Oren seems unaware that it is not the documentarian’s job to provide “balance,” but to document, to use the camera to bring viewers to places they would be unable to see and hear with the naked eye.  That is what The Gatekeepers does – or at least tries to do.  If anything, as a viewer, I rather felt that Moreh was a bit too timid with his subjects.  He simply lets them have their say, allowing them to criticize Shin Bet actions and policy without prodding them about their own complicity in it, or their motivations for speaking out at this particular moment. He simply sticks a microphone in front of them and lets them speak.  And while much of their commentary – e.g., Yaakov Peri’s statement that “I think, after retiring from this job, you become a bit of a leftist” – is eye-opening, much of it seems rather self-serving, not unlike Robert McNamara’s participation in The Fog of War. They are quick to point the finger at politicians from Rabin to Netanyahu. But it seems the film fails miserably at asking the larger unspoken question of the role all Israelis play in the perpetuation of an unjust and unsustainable system of occupation. There is no abstract “system” into which these men found themselves pulled and which unwittingly manipulated them into doing things they may now regret.  The “system” is created by individuals who make (or fail to make) decisions, and I’m always inclined to think there’s a particular cowardice in saying after the fact, “I really wish I hadn’t done that,” as though that undoes everything that has happened. (These are issues that Ra’an Alexandrowicz’s The Law in These Parts, addresses head on; much more on that film in a later post.)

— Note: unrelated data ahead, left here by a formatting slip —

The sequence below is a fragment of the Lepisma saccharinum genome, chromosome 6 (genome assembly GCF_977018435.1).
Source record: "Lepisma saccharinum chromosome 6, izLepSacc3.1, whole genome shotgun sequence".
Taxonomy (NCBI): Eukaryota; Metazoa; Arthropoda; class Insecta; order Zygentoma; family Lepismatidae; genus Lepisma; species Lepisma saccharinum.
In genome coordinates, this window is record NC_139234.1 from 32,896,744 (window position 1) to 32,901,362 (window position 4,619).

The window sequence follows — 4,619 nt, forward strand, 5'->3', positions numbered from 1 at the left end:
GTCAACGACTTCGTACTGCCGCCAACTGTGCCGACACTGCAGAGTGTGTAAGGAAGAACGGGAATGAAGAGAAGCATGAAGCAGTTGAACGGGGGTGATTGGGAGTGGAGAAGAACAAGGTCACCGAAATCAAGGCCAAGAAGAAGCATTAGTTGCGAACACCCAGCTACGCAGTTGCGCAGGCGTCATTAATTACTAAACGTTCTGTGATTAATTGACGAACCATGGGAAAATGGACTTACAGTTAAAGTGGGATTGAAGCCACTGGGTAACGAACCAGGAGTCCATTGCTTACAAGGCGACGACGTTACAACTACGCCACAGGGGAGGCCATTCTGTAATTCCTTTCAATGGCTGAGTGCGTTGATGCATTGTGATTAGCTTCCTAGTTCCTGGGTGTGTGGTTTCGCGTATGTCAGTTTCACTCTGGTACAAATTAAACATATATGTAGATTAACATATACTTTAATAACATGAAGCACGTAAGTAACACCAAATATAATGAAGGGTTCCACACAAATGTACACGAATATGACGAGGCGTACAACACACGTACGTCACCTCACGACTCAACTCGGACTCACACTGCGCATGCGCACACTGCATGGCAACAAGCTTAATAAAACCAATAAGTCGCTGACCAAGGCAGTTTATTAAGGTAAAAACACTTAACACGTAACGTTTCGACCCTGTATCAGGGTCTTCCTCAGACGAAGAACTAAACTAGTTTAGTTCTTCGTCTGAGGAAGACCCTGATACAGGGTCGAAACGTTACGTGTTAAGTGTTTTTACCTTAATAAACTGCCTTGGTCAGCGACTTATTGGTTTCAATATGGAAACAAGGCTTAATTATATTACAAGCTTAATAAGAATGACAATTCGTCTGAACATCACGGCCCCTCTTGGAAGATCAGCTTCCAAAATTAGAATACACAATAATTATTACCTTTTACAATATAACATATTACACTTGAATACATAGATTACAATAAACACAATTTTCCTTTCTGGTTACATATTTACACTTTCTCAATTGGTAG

All in all, The Gatekeepers is very much worth a look.  It is by no means great art.  As a work of film, its presentation is rather dull and its relentless score of scary-movie music is headache inducing. (One should not find himself thinking midway through a film, “Damn, this would have made an excellent New Yorker article.”)  Still, it is an important document.  Viewers should by no means take what the six subjects have to say at face value, but if they care at all about the futures of Israel and Palestine, they most certainly should hear them out.   The fact that it so gets under Ambassador Oren’s skin, and that the current Prime Minister flatly refuses to see it, speaks for itself.

Now that Obama’s pointless visit to Palestine and Israel is over (complete with a sandstorm that forced President Obama to actually see a checkpoint), we can look forward to things getting back to normal. We’re off preparing next weeks’ posts; and I use the first person plural because Monday will see Jeremiah’s Laments very first first guest blogger! So check back in next week for all of our regular features, plus Movie Monday, part 2 of our Gallup poll analysis, and (if I’m productive) a post about one state vs. two-state solutions.

In the meantime, here are my picks for this week’s must-read articles about Palestine and Israel: